While festgoers are enjoying unusually warm weather in Park City, the temperature on the acquisition front at this year’s Sundance Film Festival has been cool so far, with fewer deals taking longer to materialize and with smaller pricetags.

The hesitance among buyers comes from fewer overtly commercial films in play — and those that are, such as Lynn Shelton’s “Laggies” and Zach Braff’s “Wish I Was Here,” were quickly scooped up for distribution.

“It’s been a decidedly uncommercial festival,” lamented one company exec. “I’ve heard a lot of good things this year, but no one is talking the way they were talking about ‘Beasts of the Southern Wild.’ And in terms of dollars and cents, there is no ‘Don Jon.’”

Still, buyers and agents were already braced for what they expected might be a chilly festival based on the quirky-sounding lineup.

“The Sundance market is a subset of the independent market and generally encompasses the best of the smaller and more specialized projects,” said Micah Green, co-head of CAA’s film finance and sales group. “When a film pops out of Sundance and secures a wide release, or a high seven-figure MG, it is an anomaly.

“In contrast, we (CAA) are doing deals of that scale for independent films throughout the year on the more commercially oriented packages such as ‘American Hustle,’ ‘Dallas Buyers Club’ and ‘Lee Daniels’ The Butler,'” Green added.

Even the films that have played best so far this year, such as “Whiplash” and “Infinitely Polar Bear,” aren’t necessarily commercial slam-dunks. Sony Pictures Classics acquired “Whiplash” two days after the film’s opening night premiere for approximately $2.5 million; “Polar Bear” is still up for grabs.

Sales agents are looking to hold acquisition prices steady, hoping to encourage distributors to spend more on P&A.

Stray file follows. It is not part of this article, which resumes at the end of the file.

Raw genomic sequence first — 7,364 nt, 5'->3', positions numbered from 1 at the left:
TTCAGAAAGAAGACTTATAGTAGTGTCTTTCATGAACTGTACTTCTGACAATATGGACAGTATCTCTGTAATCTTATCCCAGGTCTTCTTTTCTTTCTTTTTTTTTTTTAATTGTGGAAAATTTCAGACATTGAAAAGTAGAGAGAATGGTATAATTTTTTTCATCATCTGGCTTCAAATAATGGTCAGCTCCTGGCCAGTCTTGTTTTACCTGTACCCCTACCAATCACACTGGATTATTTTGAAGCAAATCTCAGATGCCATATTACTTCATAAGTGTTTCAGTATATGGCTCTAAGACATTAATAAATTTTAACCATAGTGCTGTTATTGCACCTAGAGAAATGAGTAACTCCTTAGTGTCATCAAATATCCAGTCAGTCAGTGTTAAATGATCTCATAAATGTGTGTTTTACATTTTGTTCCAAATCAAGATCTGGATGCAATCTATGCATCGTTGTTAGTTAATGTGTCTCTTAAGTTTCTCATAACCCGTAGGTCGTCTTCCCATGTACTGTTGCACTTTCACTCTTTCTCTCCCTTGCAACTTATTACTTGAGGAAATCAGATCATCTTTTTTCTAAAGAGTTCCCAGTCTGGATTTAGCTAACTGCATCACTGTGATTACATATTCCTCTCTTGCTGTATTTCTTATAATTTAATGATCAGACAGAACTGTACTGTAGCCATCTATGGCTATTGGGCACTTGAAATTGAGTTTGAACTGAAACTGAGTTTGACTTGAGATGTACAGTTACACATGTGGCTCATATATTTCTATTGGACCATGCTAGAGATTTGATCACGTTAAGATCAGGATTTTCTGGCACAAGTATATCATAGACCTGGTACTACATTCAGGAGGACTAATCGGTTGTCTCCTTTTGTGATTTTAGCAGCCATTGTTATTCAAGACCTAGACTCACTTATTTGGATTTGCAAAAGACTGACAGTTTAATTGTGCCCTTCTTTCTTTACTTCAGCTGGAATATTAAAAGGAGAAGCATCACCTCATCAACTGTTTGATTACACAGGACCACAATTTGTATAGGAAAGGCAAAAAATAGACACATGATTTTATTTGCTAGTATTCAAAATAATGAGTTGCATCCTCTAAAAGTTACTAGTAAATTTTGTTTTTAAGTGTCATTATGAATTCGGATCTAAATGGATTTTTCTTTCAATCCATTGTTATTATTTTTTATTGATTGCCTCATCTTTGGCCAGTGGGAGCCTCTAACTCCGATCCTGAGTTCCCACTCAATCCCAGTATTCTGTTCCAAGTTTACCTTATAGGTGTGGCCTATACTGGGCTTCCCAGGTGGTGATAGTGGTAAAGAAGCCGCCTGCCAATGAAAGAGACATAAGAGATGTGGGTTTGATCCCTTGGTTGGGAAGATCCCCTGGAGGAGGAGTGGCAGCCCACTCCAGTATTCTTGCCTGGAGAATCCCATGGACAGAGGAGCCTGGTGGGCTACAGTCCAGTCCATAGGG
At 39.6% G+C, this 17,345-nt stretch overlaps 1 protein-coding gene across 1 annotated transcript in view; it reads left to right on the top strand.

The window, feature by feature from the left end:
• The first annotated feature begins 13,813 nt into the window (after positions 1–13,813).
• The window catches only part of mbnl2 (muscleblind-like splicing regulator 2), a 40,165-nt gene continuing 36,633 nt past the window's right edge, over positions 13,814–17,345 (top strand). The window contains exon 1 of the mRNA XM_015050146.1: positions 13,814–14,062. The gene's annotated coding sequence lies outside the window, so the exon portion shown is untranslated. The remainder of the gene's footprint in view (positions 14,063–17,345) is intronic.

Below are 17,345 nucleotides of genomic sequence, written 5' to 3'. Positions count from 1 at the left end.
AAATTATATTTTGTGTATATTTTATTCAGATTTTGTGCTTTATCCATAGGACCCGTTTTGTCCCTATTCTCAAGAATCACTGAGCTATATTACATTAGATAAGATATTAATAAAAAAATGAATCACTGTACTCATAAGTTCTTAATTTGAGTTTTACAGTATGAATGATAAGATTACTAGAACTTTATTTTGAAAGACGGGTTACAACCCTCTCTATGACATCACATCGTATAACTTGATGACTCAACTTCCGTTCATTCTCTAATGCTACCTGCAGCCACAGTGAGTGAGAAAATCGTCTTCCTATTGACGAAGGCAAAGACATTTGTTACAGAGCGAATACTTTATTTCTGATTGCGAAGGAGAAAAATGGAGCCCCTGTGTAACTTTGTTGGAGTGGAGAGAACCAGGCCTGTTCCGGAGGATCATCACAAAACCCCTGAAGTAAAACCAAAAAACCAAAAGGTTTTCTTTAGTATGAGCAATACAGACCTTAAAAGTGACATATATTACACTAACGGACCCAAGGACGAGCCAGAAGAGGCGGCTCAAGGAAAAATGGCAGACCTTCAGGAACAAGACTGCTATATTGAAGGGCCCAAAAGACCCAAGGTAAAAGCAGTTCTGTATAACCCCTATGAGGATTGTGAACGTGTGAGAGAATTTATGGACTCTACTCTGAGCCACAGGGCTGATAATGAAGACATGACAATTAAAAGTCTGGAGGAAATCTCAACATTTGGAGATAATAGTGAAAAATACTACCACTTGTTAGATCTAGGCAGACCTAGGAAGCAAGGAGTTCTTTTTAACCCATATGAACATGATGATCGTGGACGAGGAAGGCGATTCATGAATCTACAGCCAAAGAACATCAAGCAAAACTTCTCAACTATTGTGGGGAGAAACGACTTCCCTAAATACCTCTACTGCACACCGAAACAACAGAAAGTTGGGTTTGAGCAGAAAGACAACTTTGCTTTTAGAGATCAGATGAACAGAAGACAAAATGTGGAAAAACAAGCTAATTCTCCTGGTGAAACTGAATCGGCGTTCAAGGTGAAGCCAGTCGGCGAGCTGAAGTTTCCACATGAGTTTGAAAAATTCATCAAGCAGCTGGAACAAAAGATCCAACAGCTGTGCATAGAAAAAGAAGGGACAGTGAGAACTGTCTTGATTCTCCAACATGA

The few deals to have closed include A24 buying the Keira Knightley starrer “Laggies” (with a pricetag in the $2 million range), as well as Magnolia’s pre-festival buy of Joe Swanberg’s “Happy Christmas,” toplining Anna Kendrick and Lena Dunham. The most notable acquisition so far is perhaps Focus Features’ buy of the Kickstarter-funded “Wish I Was Here” for about $2.7 million, marking the company’s first acquisition since its restructuring and the ousting of former CEO James Schamus.

A number of other films have sparked interest among buyers, though deals are still pending.

The Midnight horror comedy “Cooties,” which features an ensemble led by Elijah Wood (who also produced the film), piqued interest among companies including Lionsgate, while Guantanamo Bay drama “Camp X-Ray,” with Kristen Stewart, drew interest early on, though a deal has yet to close.

Fox Searchlight, meanwhile, acquired Mike Cahill’s sophomore pic “I Origins,” after the company bought and released the director’s feature debut “Another Earth” in 2011. The acquisition price was about $3 million.

Several high-profile films are still on the docket, including the Anne Hathaway starrer “Song One” (which premiered Monday) and William H. Macy’s closing-night film “Rudderless.”

Producer Keith Kjarval said he’s been encouraged so far by this year’s Sundance slate. “From my perspective, I’m extremely happy with the different stories being told and that most filmmakers are adhering to the economics of independent film,” Kjarval said.

“Ruddlerless,” which stars Billy Crudup as a grieving father who starts his own rock band, cost just less than $5 million to produce. Likewise, another music-themed entry from a first-time director — Damien Chazelle’s “Whiplash” — was budgeted at $3.3 million.

Kjarval still believes there is room for optimism that deals may pick up, especially as the remaining few buzz titles premiere.

“Maybe the next couple of days will see a flurry of activity,” he said.